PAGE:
Tucson lawmaker wants to rein in ESAs, expand affordable housing & protect education spending

District 18 Rep. Nancy Gutierrez serves as minority whip in the Arizona House of Representatives’ Democratic caucus. Gutierrez represents a district that stretches across the Tucson metro area, including  neighborhoods near Interstate 10 and Cortaro Farms Road, the Casas Adobes area, the Catalina Foothills and Tucson’s East Side between Country Club and Camino Seco north of Broadway. The Sentinel spoke to Gutierrez on Friday, Jan. 12, after Gov. Katie Hobbs released her budget proposal for the upcoming fiscal year. Gutierrez said the first week of the legislative session was busy one. 

“It’s great to be back and I am exhausted,” she said.

What’s your reaction to the governor’s budget plan?

I was at the briefing this morning about her budget, so I’ve seen the outline of it. And I was really grateful that K-12 public school spending is not being lowered. So that that was great. I’m thrilled that she has a priority to keep the reduced lunch free, even though ARPA (American Rescue Plan Act) dollars are running now. That’s a huge priority of mine as well. And none of our vital agencies were going to be cut.

I think it’s fair to say that that the Republican in the Legislature have been at odds with Gov. Hobbs. Do you see some areas where legislative Democrats can work with the Republicans?

I hope so. We have been reaching across the aisle, talking to each other this week. In the Education Committee, there is a bill (HB 2174) about getting glucagon in the schools for our students with type 1 diabetes, similar to what we do for the epi-pens. Those are things that benefit our students. I’m actually very thrilled to be able to vote yes on an education bill. On things like that, I do think we’re going to be able to make some positive change. But it is an election year. And we saw that there were over 600 bills introduced, whereas last year where there were only 400. So that that concerns me. What are those bills? I don’t know how many are Republican and how many are Democrat, but I know there will be a lot of message bills. And our messages are not the same. Our messages on our Democratic side are about the people of Arizona and helping them. And I don’t think that’s true for the other side.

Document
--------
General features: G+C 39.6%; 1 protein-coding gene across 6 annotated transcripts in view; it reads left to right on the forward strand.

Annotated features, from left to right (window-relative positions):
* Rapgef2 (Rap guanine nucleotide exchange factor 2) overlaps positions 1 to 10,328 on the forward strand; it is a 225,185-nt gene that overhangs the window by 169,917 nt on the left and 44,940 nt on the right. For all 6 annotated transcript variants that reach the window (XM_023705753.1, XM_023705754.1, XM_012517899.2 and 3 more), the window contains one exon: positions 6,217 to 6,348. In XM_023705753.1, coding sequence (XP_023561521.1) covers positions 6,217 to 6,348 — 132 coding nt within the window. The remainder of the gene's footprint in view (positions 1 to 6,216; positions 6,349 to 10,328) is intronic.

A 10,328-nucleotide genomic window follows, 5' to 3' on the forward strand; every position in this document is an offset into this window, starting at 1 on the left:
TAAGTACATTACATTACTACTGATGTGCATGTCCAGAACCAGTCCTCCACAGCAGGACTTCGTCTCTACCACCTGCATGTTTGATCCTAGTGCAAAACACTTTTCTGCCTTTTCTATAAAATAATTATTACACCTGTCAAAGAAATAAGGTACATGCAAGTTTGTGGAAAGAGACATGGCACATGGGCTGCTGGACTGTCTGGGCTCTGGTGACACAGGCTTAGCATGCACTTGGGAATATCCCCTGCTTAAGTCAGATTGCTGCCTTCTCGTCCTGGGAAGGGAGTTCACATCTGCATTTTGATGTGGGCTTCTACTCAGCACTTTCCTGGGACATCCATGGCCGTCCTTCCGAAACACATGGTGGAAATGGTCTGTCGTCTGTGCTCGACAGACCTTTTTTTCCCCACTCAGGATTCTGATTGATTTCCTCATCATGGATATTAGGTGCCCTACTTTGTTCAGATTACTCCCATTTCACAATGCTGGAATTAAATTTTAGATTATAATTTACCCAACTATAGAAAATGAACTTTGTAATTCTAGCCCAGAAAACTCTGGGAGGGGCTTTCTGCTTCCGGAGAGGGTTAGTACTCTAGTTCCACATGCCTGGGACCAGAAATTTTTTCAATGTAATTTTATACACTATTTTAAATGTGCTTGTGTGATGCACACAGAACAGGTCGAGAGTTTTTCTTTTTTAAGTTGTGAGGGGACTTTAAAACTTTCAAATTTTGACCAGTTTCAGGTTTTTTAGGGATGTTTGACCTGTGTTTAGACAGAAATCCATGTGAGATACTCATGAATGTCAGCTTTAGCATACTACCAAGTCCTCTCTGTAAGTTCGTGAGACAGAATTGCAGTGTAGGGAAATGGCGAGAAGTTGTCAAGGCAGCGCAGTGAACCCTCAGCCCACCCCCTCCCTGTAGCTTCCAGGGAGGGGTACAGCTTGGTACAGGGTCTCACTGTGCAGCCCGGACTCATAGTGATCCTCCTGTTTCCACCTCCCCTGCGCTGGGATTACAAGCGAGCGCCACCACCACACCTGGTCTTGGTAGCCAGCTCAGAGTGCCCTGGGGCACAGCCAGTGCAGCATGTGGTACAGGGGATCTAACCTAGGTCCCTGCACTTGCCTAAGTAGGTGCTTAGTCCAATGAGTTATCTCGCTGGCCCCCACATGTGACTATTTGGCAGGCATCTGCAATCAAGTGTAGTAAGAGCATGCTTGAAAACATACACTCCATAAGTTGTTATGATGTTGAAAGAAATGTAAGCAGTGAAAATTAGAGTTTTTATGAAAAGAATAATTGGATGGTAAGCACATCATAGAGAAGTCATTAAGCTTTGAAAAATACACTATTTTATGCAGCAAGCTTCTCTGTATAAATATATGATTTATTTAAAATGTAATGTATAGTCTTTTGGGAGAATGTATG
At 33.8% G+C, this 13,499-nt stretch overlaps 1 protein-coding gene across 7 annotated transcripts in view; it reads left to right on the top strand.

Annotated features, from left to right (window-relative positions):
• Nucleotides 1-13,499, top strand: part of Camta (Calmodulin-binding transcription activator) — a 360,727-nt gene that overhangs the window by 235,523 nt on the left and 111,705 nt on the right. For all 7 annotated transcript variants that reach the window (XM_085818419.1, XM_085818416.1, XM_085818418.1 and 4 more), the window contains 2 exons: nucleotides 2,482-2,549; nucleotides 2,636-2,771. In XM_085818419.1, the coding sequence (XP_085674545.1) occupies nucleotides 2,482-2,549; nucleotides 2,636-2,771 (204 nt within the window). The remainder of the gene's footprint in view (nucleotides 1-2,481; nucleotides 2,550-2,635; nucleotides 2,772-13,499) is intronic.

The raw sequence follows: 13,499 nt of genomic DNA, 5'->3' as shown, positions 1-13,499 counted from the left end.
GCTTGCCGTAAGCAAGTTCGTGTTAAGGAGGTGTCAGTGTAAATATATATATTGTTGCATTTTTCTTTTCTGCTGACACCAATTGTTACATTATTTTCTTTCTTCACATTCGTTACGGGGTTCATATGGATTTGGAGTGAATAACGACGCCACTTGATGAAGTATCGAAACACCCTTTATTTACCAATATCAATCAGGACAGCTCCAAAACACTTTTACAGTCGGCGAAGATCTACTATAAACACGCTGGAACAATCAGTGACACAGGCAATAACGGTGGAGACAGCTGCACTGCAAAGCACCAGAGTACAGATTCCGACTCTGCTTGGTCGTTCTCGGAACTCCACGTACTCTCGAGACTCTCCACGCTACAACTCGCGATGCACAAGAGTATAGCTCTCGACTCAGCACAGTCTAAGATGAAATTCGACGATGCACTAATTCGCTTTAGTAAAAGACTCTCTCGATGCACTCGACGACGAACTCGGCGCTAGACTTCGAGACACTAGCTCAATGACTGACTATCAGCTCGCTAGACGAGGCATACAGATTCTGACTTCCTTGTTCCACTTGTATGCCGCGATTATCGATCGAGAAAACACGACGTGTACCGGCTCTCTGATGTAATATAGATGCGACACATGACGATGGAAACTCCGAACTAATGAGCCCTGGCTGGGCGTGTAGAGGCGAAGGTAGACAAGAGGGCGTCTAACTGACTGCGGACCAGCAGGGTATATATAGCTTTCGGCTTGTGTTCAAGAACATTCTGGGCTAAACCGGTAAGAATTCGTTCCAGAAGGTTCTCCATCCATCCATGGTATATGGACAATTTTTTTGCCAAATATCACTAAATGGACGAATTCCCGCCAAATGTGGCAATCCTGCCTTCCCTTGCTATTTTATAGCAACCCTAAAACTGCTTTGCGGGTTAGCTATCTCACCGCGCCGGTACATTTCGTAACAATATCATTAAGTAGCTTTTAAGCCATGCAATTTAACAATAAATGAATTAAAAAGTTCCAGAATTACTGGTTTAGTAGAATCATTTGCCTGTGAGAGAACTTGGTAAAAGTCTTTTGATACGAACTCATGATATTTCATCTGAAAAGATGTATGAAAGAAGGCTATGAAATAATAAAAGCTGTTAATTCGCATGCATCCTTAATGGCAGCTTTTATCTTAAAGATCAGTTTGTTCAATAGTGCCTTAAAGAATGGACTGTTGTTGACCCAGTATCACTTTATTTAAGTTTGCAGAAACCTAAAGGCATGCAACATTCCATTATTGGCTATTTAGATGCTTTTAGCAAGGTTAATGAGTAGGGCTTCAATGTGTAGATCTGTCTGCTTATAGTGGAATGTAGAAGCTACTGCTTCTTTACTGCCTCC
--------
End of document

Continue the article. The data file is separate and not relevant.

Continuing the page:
What would you like to see the state do about affordable housing this session?

Well, that was another thing about the governor’s budget. I was happy to see that $140 million in the Housing Trust Fund was not touched. Because we definitely need to help families. We have some bills that are being introduced that cap rental increases. I think that’s important. There are some incentives for new homebuyers and some help in the budget for high interest rates and mortgage health. I’m really excited to see that. And our caucus has worked really hard with stakeholders to see how we can how we can make houses and rents affordable. I’ll tell you, when I went to rent an apartment for this session, it was going to be $2,000 a month for a studio apartment near the Capitol.… So it’s just outrageous.

One priority for the Democratic caucus is providing more assistance for child care. What would you like to see happen on that front?